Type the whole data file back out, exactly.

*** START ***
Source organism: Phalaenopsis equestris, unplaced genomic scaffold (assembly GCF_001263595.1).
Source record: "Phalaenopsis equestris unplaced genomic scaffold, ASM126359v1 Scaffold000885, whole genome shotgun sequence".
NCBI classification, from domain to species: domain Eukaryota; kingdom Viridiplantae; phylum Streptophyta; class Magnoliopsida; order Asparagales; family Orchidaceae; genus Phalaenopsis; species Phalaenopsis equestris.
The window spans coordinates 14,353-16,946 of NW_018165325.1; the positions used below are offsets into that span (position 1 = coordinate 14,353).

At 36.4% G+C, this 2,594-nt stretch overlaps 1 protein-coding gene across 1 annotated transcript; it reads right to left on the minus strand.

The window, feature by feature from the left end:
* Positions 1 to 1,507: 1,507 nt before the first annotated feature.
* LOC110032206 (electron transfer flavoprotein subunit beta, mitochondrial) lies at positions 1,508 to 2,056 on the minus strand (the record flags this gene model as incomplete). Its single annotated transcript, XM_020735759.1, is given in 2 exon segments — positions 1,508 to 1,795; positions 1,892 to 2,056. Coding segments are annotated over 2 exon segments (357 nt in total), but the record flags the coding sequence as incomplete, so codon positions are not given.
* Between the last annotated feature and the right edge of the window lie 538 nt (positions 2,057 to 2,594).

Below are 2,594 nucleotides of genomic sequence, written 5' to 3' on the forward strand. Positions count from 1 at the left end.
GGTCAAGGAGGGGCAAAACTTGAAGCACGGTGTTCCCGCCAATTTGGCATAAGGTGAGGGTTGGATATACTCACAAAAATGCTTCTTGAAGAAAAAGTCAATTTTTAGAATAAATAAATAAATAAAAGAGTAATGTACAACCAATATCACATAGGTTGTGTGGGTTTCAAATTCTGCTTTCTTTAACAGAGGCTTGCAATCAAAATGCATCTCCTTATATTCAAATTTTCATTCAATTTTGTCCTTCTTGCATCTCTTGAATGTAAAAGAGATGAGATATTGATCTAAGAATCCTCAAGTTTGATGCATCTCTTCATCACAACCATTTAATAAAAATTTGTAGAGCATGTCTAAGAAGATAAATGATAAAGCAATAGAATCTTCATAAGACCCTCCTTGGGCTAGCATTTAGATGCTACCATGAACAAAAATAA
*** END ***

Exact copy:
Source organism: Phalaenopsis equestris, unplaced genomic scaffold (assembly GCF_001263595.1).
Source record: "Phalaenopsis equestris unplaced genomic scaffold, ASM126359v1 Scaffold000885, whole genome shotgun sequence".
NCBI classification, from domain to species: domain Eukaryota; kingdom Viridiplantae; phylum Streptophyta; class Magnoliopsida; order Asparagales; family Orchidaceae; genus Phalaenopsis; species Phalaenopsis equestris.
The window spans coordinates 14,353-16,946 of NW_018165325.1; the positions used below are offsets into that span (position 1 = coordinate 14,353).

At 36.4% G+C, this 2,594-nt stretch overlaps 1 protein-coding gene across 1 annotated transcript; it reads right to left on the minus strand.

The window, feature by feature from the left end:
* Positions 1 to 1,507: 1,507 nt before the first annotated feature.
* LOC110032206 (electron transfer flavoprotein subunit beta, mitochondrial) lies at positions 1,508 to 2,056 on the minus strand (the record flags this gene model as incomplete). Its single annotated transcript, XM_020735759.1, is given in 2 exon segments — positions 1,508 to 1,795; positions 1,892 to 2,056. Coding segments are annotated over 2 exon segments (357 nt in total), but the record flags the coding sequence as incomplete, so codon positions are not given.
* Between the last annotated feature and the right edge of the window lie 538 nt (positions 2,057 to 2,594).

Below are 2,594 nucleotides of genomic sequence, written 5' to 3' on the forward strand. Positions count from 1 at the left end.
GGTCAAGGAGGGGCAAAACTTGAAGCACGGTGTTCCCGCCAATTTGGCATAAGGTGAGGGTTGGATATACTCACAAAAATGCTTCTTGAAGAAAAAGTCAATTTTTAGAATAAATAAATAAATAAAAGAGTAATGTACAACCAATATCACATAGGTTGTGTGGGTTTCAAATTCTGCTTTCTTTAACAGAGGCTTGCAATCAAAATGCATCTCCTTATATTCAAATTTTCATTCAATTTTGTCCTTCTTGCATCTCTTGAATGTAAAAGAGATGAGATATTGATCTAAGAATCCTCAAGTTTGATGCATCTCTTCATCACAACCATTTAATAAAAATTTGTAGAGCATGTCTAAGAAGATAAATGATAAAGCAATAGAATCTTCATAAGACCCTCCTTGGGCTAGCATTTAGATGCTACCATGAACAAAAATAA